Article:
NU Online News Service, May 23, 2:10 p.m. EDT

Keefe, Bruyette & Woods can admit when it’s wrong.

The global-investment bank says its warning of rising deficiencies among the 55 insurance stocks it follows—a warning shared by others—was incorrect, as the group of non-life insurers released “surprisingly strong” reserves during the first quarter.

Only eight companies added to reserves during the first three months of this year. Releases slowed only marginally compared to 2011’s first quarter, KBW says.

A review of companies’ first-quarter results finds more surprising results—which led KBW to admit that the sector “solidly outperformed” its earnings-per-share (EPS) estimates.

Two-thirds of companies beat KBW’s estimates, it says.

However, KBW says the first quarter’s “strength is unlikely to be repeated.”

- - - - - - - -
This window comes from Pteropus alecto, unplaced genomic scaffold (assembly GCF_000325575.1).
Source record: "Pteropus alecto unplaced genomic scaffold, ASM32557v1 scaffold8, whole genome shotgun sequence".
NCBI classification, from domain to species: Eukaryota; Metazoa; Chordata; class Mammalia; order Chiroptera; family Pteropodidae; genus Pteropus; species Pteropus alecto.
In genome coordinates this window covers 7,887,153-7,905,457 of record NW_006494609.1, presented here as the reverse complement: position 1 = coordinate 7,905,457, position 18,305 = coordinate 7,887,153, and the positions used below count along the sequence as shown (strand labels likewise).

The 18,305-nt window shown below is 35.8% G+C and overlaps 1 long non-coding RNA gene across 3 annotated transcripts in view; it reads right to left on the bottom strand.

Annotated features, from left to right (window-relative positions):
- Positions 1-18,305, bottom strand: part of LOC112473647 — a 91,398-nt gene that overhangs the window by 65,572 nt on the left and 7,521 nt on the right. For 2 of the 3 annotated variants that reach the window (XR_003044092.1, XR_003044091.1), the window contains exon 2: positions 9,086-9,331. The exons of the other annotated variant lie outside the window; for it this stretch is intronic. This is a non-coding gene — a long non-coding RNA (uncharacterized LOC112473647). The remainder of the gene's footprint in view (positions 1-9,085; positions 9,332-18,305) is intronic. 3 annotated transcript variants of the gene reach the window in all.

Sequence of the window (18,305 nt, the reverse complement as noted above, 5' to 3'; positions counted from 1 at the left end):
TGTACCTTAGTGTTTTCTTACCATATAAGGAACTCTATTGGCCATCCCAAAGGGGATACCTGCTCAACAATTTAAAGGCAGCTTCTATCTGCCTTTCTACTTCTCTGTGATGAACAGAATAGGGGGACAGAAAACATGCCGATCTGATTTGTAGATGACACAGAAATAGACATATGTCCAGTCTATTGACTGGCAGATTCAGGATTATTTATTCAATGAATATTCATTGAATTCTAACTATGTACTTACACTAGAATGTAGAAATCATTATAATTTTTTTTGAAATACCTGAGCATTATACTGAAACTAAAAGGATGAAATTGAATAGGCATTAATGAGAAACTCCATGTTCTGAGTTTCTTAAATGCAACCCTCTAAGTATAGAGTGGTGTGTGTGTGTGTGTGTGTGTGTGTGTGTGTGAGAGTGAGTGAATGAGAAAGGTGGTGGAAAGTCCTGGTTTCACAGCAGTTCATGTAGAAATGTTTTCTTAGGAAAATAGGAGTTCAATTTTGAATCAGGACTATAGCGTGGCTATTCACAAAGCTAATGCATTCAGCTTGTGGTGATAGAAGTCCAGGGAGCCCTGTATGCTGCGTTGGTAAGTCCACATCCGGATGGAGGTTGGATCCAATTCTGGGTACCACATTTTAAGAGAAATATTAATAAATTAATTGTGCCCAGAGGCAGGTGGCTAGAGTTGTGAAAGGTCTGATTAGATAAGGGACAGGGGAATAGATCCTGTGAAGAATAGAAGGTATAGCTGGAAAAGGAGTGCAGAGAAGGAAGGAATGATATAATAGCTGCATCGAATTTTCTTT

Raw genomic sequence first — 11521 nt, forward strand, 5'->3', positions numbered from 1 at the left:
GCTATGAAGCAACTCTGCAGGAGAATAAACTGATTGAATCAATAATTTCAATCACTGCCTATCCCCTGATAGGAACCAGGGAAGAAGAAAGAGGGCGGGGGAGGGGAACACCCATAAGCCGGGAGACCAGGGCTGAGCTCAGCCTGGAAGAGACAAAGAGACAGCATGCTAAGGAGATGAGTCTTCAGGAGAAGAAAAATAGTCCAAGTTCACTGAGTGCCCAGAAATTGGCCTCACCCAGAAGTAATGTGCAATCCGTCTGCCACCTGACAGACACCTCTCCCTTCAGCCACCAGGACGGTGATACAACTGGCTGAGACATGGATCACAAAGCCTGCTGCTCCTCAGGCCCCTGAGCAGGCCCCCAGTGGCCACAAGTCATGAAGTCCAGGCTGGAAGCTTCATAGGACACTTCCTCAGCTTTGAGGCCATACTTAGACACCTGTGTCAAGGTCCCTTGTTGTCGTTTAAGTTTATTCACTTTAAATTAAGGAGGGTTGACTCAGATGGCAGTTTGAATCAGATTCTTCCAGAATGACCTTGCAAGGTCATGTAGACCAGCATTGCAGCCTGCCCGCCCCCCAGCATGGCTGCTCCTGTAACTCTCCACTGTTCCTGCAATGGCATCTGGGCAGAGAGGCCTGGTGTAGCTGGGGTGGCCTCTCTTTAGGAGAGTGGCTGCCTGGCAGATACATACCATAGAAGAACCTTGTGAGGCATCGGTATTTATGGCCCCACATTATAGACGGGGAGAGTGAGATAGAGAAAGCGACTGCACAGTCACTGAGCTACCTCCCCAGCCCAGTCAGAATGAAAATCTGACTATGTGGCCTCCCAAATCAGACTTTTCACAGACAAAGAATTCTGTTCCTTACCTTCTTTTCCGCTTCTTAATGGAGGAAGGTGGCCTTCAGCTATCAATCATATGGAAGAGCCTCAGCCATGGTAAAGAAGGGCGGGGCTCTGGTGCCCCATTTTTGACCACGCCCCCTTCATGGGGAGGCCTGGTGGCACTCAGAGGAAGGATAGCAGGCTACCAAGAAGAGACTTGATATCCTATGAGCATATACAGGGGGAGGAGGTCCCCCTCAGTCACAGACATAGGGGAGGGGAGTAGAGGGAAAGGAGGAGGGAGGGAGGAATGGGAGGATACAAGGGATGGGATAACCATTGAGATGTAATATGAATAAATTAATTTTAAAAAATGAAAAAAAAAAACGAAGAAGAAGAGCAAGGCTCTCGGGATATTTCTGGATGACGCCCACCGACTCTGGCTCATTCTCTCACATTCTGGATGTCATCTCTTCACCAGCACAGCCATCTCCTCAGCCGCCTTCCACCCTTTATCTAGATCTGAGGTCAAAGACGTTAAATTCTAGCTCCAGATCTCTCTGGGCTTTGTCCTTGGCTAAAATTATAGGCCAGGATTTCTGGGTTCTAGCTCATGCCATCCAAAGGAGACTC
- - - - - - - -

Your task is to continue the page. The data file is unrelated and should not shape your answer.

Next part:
“Going forward we expect that some of the ‘luck’ of good weather in [the first quarter] is unlikely to hold and the pressures of slowing reserve releases and weak investment yields will pressure returns,” KBW reports.

While the reduction in weather losses significantly helped the group’s first-quarter earnings—with nearly all companies reporting combined ratios under 100—reserve releases and underlying loss trends remained manageable, says KBW.

The group’s first-quarter combined ratio was 93.7 compared to 112 during the same period in 2011. The combined ratio excluding catastrophes and reserve releases was 94.2 after the first three months of 2012, compared to 94.3 a year ago.

Premium growth was also positive in the first quarter, up 3.6 percent for the group of 55 companies, KBW finds. Acquisitions accounted for some of the growth, but “organic growth and strong moves into specialty areas were major drivers,” says KBW, which adds it expects single-digit growth to continue.

Before the first-quarter earnings season, KBW said it expected a premium growth rate of 5 percent to 7 percent.

The U.S. P&C industry in 2011 posted its worst combined ratio since 2001—and net income dropped more than 45 percent, according to a joint analysis conducted by three industry groups.